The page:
Full article here.

Lazy headmasters versus the Laws of Identity

Ray Corrigan routinely combines legal and technological insight at B2fxxx - Random thoughts on law, the Internet and society, and his book on Digital Decision Making is essential.  His work often leaves me feeling uncharacteristically optimistic - living proof that a new kind of legal thinker is emerging with the technological depth needed to be a modern day Solomon.

I hadn't noticed the UK's new Protection of Freedoms Bill until I heard cabinet minister Damian Green talk about it as he pulverized the UK's centralized identity database recently.  Naturally I turned to Ray Corrigan for comment, only to discover that the political housecleaning had also swept away the assumptions behind widespread fingerprinting in Britain's schools, reinstating user control and consent. 

According to TES Connect:

The new Protection of Freedoms Bill gives pupils in schools and colleges the right to refuse to give their biometric data and compels schools to make alternative provision for them.  The several thousand schools that already use the technology will also have to ask permission from parents retrospectively, even if their systems have been established for years…

It turns out that Britain's headmasters, apparently now a lazy bunch, have little stomach for trivialities like civil liberties.  And writing about this, Ray's tone seems that of a judge who has had an impetuous and over-the-top barrister try to bend the rules one too many times.  It is satisfying to see Ray send them home to study the Laws of Identity as scientific laws governing identity systems.   I hope they catch up on their homework…

The Association of School and College Leaders (ASCL) is reportedly opposing the controls on school fingerprinting proposed in the UK coalition government's Protection of Freedoms Bill.

I always understood the reason that unions existed was to protect the rights of individuals. That ASCL should give what they perceive to be their own members’ managerial convenience priority over the civil rights of kids should make them thoroughly ashamed of themselves.  Oh dear – now head teachers are going to have to fill in a few forms before they abuse children's fundamental right to privacy – how terrible.

Although headteachers and governors at schools deploying these systems may be typically ‘happy that this does not contravene the Data Protection Act’, a number of leading barristers have stated that the use of such systems in schools may be illegal on several grounds. As far back as 2006 Stephen Groesz, a partner at Bindmans in London, was advising:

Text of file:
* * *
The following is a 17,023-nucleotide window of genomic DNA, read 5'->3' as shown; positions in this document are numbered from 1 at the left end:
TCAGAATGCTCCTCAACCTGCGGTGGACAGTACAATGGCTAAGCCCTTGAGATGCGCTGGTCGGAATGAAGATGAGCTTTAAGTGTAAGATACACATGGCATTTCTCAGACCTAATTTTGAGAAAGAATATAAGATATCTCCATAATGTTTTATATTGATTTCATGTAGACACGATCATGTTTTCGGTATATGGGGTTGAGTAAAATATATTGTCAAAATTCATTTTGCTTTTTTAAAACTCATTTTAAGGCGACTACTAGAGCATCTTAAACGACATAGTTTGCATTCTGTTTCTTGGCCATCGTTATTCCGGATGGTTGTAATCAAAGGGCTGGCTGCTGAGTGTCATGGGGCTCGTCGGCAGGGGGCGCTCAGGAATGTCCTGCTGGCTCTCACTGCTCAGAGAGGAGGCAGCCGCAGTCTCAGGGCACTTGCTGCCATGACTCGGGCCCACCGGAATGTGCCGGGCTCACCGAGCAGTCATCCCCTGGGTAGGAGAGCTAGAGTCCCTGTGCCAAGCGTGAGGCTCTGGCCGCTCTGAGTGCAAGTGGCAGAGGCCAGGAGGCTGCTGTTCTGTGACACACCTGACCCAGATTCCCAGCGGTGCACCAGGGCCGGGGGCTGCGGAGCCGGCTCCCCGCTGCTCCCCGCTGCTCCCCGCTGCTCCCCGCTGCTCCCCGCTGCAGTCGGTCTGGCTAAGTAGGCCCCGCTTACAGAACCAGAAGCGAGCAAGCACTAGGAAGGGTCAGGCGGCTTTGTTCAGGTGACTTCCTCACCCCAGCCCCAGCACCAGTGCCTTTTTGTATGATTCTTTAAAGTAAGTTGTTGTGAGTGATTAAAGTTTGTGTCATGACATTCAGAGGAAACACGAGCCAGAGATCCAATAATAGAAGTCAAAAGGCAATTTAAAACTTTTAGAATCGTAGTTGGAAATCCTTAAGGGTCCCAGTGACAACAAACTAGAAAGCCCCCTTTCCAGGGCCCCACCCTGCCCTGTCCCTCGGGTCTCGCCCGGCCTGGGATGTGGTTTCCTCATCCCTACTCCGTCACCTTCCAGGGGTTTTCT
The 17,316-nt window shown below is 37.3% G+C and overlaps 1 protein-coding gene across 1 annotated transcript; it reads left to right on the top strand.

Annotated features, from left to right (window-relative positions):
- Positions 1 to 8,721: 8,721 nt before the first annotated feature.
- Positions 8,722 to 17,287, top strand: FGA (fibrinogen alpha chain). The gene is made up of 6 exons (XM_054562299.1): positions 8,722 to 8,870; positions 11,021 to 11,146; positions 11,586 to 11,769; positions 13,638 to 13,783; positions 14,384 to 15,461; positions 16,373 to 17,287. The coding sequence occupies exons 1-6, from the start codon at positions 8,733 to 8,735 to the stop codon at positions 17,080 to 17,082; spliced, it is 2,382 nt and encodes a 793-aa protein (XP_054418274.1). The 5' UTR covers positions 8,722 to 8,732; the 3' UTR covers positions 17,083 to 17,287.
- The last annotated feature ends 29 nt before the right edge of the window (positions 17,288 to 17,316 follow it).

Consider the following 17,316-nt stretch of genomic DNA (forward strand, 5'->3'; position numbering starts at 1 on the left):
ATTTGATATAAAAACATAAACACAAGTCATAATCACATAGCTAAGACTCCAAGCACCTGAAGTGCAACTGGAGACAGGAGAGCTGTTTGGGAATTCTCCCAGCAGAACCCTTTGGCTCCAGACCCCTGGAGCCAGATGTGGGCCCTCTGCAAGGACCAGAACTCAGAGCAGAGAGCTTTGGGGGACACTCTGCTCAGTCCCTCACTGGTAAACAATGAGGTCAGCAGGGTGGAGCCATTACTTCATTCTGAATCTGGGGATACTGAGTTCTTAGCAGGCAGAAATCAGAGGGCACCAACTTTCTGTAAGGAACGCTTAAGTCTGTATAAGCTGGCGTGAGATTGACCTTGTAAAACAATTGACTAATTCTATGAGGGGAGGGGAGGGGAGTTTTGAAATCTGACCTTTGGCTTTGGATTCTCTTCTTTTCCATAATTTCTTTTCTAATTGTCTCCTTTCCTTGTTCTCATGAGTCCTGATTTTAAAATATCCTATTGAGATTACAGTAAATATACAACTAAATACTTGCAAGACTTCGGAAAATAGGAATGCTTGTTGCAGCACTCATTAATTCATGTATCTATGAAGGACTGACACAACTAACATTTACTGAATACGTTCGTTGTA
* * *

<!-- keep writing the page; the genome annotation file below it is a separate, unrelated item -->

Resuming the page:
“Absent a specific power allowing schools to fingerprint, I'd say they have no power to do it. The notion you can do it because it's a neat way of keeping track of books doesn't cut it as a justification.”

The recent decisions in the European Court of Human rights in cases like S. and Marper v UK (2008 – retention of dna and fingerprints) and Gillan and Quinton v UK (2010 – s44 police stop and search) mean schools have to be increasingly careful about the use of such systems anyway. Not that most schools would know that.

Again the question of whether kids should be fingerprinted to get access to books and school meals is not even a hard one! They completely decimate Kim Cameron's first four laws of identity.

1. User control and consent – many schools don't ask for consent, child or parental, and don't provide simple opt out options

2. Minimum disclosure for constrained use – the information collected, children's unique biometrics, is disproportionate for the stated use

3. Justifiable parties – the information is in control of or at least accessible by parties who have absolutely no right to it

4. Directed identity – a unique, irrevocable, omnidirectional identifier is being used when a simple unidirectional identifier (eg lunch ticket or library card) would more than adequately do the job.

It's irrelevant how much schools have invested in such systems or how convenient school administrators find them, or that the Information Commissioner's Office soft peddled their advice on the matter (in 2008) in relation to the Data Protection Act.  They should all be scrapped and if the need for schools to wade through a few more forms before they use these systems causes them to be scrapped then that's a good outcome from my perspective.

In addition just because school fingerprint vendors have conned them into parting with ridiculous sums of money (in school budget terms) to install these systems, with promises that they are not really storing fingerprints and they can't be recreated, there is no doubt it is possible to recreate the image of a fingerprint from data stored on such systems. Ross, A et al ‘From Template to Image: Reconstructing Fingerprints from Minutiae Points’ IEEE Transactions on Pattern Analysis and Machine Intelligence, Vol. 29, No. 4, April 2007 is just one example of how university researchers have reverse engineered these systems. The warning caveat emptor applies emphatically to digital technology systems that buyers don't understand especially when it comes to undermining the civil liberties of our younger generation.

Social Network Users’ Bill of Rights

The  “Social Network Users’ Bill of Rights” panel at the South by Southwest Interactive (SXSW) conference last Friday had something that most panels lack:  an outcome.  The goal was to get the SXSWi community to cast their votes and help to shape a bill of rights that would reflect the participation of many thousands of people using the social networks.

The idea of getting broad communities to vote on this is pretty interesting.  Panelist Lisa Borodkin wrote: